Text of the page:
Sometimes it’s like being a jackass in a hailstorm,

you just have to stand there and take it.

          In 1943 while recovering from wounds received on Guadalcanal, my father served as the Provost Marshall for the United States Marine Corps Recruit Training Depot at Parris Island, SC. During the course of his tenure as Provost Marshall, Dad noticed that one young recruit kept showing up in his brig for insubordination and trying to swim through the marshes surrounding Parris Island in order to get to the mainland. Dad figured that something had to be eating at this young boy to make him so uncooperative while his country was at war. Dad also figured that if this young boy kept trying to swim off the island, he was more likely to drown than to reach the mainland. At first, the young boy refused to talk about his troubles on the grounds that Dad wouldn’t believe him and even if he did he wouldn’t do anything about it. Dad eventually convinced the young boy to tell him his problems and said he would help if he could.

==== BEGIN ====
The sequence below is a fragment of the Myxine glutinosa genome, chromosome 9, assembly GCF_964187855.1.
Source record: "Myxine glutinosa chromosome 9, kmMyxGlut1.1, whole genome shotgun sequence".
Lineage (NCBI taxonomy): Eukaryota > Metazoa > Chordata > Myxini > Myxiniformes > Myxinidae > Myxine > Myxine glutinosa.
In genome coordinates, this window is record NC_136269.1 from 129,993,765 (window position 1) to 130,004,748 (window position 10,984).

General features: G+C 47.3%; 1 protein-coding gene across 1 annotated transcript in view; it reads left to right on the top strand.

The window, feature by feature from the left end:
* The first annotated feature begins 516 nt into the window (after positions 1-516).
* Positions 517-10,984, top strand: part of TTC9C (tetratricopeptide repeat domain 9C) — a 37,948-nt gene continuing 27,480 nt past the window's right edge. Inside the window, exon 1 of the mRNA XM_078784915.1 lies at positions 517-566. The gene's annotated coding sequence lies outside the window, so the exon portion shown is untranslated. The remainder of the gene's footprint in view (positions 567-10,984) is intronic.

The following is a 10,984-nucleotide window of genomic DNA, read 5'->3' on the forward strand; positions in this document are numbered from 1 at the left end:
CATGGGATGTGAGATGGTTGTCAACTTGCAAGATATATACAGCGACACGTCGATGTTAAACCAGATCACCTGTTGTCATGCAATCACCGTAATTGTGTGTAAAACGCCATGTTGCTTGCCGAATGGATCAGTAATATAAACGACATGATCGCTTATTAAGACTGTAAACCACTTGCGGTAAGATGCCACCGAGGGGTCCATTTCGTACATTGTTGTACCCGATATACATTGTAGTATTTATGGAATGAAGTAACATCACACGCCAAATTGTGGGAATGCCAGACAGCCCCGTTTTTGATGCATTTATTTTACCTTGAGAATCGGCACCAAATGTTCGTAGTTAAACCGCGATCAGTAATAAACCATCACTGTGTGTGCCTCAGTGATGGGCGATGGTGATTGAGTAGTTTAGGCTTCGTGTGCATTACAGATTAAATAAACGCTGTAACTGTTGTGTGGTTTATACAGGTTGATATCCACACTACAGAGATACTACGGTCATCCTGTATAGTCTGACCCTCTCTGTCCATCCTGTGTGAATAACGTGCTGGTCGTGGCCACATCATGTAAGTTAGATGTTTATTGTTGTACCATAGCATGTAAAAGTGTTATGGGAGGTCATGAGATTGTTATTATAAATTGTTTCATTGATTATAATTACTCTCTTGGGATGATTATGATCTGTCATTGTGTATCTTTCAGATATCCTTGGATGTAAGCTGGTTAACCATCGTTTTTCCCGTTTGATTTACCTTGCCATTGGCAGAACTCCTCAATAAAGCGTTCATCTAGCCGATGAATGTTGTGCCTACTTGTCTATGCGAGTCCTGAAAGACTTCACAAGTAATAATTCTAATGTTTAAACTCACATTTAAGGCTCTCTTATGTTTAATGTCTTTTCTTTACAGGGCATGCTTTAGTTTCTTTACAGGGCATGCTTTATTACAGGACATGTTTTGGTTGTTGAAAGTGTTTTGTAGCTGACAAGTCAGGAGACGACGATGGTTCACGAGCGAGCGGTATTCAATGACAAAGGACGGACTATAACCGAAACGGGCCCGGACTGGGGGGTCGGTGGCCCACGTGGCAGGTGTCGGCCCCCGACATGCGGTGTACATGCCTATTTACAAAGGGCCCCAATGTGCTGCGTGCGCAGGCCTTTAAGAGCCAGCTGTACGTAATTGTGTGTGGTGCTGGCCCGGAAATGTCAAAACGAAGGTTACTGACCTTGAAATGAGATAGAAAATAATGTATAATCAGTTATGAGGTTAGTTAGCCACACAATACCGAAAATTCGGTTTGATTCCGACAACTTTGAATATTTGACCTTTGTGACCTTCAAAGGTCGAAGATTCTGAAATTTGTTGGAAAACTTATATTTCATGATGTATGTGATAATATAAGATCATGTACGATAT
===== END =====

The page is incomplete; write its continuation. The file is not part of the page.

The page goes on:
The young boy said that he was from Jacksonville, FL and claimed that while he was big for his age, he was only sixteen years old. He said that because he was having problems with his parents, they had put him on a train to go spend some time with his grandparents, who lived in Fayetteville, NC. As it turns out, this particular train went directly through and stopped at Yemassee, SC, which was the train station for Parris Island. Also boarding the train in Jacksonville were a group of six young men who had enlisted in the Marines. The recruiting sergeant selected one man out of this group of six, (usually the one with the lowest service number) placed him in charge, and gave him all sorts of dire warning about what would happen to him if he did not safely deliver the other five recruits to Yemassee.